In the flurry of performance, I’ve been neglecting the posts here. Will start up again.
Our Tempest is coming up to its fifth and final weekend, going very well. Shooting video of every performance for dvd editing, and it’s truly humbling, in starting the edit, to see every minute of the show, 107 minutes, 14 performances to date, and how !#%$!!X%!!! far away from “perfection” we are. I recommend this process highly as an
essential, though painful, learning experience. Thankfully, our audience doesn’t see it that way. As a friend pointed out, we see the two media with entirely different sets of eyes.
We’ve had lots of wonderful written responses. But this one (prefaced by very effusive positives) evoked some thought, and I wanted to share it.
>I did not like Caliban – that is I didn’t like the puppet representation.
>I wish you had made him as evil and other worldly as was Ariel —
>an imaginative sprite and other worldly. The Caliban
>puppet reinforced that great myth of the US white society: that men
>of color are evil, bad, etc. I do regret that you chose that configuration.
Thanks for all your responses, this included. I’d like to follow up on this Caliban question, as I feel it’s a serious and provocative one. I don’t want to pass it off lightly.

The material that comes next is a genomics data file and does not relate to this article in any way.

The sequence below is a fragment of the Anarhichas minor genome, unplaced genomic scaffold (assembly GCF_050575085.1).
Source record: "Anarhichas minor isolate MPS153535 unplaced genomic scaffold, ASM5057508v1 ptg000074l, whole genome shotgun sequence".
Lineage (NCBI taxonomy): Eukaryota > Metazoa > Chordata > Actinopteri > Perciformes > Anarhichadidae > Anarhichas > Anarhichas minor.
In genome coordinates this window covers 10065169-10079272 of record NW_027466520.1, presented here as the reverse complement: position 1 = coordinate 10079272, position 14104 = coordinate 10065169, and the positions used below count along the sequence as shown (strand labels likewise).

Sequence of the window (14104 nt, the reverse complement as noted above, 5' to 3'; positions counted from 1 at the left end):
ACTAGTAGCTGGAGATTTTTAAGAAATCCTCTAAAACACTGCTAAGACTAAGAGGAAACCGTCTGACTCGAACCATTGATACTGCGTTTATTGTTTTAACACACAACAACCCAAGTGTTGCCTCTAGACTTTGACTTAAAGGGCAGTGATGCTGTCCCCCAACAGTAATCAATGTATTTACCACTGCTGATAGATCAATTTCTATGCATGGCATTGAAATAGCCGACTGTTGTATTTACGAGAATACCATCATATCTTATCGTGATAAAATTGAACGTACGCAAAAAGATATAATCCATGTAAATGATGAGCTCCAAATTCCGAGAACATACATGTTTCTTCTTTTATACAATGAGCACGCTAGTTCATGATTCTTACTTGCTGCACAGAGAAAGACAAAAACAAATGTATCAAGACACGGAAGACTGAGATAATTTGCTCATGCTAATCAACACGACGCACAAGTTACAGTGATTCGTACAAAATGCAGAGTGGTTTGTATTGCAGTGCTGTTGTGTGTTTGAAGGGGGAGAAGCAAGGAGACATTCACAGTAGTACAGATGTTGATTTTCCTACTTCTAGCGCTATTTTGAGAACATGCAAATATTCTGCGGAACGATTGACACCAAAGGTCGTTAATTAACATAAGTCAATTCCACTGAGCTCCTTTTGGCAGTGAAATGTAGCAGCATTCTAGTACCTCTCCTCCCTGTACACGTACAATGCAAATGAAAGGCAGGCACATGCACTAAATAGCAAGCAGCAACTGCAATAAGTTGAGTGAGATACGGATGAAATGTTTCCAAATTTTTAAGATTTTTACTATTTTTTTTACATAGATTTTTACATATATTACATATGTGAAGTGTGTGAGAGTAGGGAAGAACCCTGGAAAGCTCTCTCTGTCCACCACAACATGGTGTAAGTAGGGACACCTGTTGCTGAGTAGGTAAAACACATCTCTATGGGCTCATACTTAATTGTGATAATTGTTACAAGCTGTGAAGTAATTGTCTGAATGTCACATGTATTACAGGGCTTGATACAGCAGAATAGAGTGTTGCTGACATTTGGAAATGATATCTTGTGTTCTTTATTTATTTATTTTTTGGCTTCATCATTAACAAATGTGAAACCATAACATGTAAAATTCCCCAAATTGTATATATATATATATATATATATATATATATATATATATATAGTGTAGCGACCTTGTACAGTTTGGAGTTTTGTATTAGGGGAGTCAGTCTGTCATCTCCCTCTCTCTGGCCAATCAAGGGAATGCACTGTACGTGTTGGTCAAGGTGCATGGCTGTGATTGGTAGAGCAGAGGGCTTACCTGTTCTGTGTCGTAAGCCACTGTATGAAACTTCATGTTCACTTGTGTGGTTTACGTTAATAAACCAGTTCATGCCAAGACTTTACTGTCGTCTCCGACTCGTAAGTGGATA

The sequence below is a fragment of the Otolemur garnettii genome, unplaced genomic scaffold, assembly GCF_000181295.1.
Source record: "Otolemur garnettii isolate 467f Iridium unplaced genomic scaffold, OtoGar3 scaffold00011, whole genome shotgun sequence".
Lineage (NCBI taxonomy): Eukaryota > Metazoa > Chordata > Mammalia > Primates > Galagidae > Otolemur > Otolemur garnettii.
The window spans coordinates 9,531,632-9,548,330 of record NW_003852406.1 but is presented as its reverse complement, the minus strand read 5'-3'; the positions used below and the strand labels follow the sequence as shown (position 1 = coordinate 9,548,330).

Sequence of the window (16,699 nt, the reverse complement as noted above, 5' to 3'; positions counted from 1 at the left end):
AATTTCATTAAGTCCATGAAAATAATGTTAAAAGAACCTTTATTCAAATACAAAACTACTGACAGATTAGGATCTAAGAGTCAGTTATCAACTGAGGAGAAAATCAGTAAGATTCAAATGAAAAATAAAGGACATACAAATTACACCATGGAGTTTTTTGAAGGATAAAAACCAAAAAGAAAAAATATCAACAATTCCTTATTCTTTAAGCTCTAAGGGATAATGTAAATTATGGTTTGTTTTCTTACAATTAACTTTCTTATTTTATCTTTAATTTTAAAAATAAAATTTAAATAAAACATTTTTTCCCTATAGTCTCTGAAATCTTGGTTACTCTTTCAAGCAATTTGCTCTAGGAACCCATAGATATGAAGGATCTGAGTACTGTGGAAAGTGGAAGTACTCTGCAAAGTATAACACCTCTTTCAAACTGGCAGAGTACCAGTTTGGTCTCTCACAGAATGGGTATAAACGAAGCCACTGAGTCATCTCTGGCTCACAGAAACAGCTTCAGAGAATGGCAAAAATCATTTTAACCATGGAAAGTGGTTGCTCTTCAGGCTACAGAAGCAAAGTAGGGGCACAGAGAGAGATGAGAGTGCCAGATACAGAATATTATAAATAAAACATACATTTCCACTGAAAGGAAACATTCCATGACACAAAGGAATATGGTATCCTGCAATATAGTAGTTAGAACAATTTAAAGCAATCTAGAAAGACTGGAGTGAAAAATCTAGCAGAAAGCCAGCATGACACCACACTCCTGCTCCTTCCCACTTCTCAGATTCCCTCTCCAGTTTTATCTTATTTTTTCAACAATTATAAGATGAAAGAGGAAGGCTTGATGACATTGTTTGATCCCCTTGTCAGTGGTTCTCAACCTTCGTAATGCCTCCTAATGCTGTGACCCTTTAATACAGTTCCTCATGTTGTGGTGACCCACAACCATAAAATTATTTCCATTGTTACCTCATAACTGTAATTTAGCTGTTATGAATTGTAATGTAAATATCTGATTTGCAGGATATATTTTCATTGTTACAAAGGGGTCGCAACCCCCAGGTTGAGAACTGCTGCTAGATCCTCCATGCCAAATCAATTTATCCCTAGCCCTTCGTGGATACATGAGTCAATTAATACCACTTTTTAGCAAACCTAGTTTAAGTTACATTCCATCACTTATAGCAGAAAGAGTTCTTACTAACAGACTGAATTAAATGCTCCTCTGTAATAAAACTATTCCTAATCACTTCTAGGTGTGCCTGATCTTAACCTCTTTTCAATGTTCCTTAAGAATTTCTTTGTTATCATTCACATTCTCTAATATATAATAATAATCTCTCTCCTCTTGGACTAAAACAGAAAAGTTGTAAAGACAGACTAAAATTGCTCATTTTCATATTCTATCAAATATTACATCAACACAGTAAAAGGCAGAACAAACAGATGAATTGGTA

“Evil and otherworldly” I can’t see. In some ways, he’s a metaphorical contrast to Ariel. But to me the power of the character is that he’s totally concrete: He’s born on this island to an exiled Algerian woman accused of witchcraft; he’s deformed; he’s in his late twenties; he was adopted into Prospero’s care, was a companion of Miranda, and felt love and tenderness for the first time in his life; he did something, details not specified, that Prospero saw as seeking to “violate the honor of my child”; he was enslaved and continues to be subjected to systematic torture; he’s filled with rage; and, like Ariel, he desperately longs for freedom. Those facts don’t add up to
“otherworldly.” He has to be given a real and specific face. Nor do I think they add up to an embodiment of pure evil, though indeed they’ve had the same effect that oppression often works on people: they’ve made him a rage-filled, dangerous, easily-corrupted creature. And one who, heartbreakingly, still retains some humanity, a sense of beauty, and a dream of something better.
I don’t think that nexus of traits is untrue to life. Prospero likewise is an amalgam of extreme contradictions, as is, for that matter, Ariel, combining that Robin-Goodfellow playfulness with the implacable, amoral force of an Elemental, and only at the end showing a startling glimmer of human empathy.
But I realize that doesn’t speak to your main point: that making him non-Caucasian reinforces a false stereotype. And this is a huge problem in contemporary stagings of masterpieces from a culture that saw “blackness,” deformity, and illegitimacy all as evidence of an evil nature; that was deeply anti-Semitic; that saw inherited hierarchies as God-given; that saw the treatment meted out to Kate in Shrew an occasion for merriment; etc. So a fantasy-style Caliban might be a means of getting around this. But to me, that’s not possible without significantly rewriting the play. Likewise, though I agree with the political intent of it, I feel that attempts to reverse the equation, to suggest Caliban as the wronged but noble-hearted native under Prospero’s imperialist heel, just flatten the play – it’d require a total rewrite to work, and that’s been done though I think not very successfully.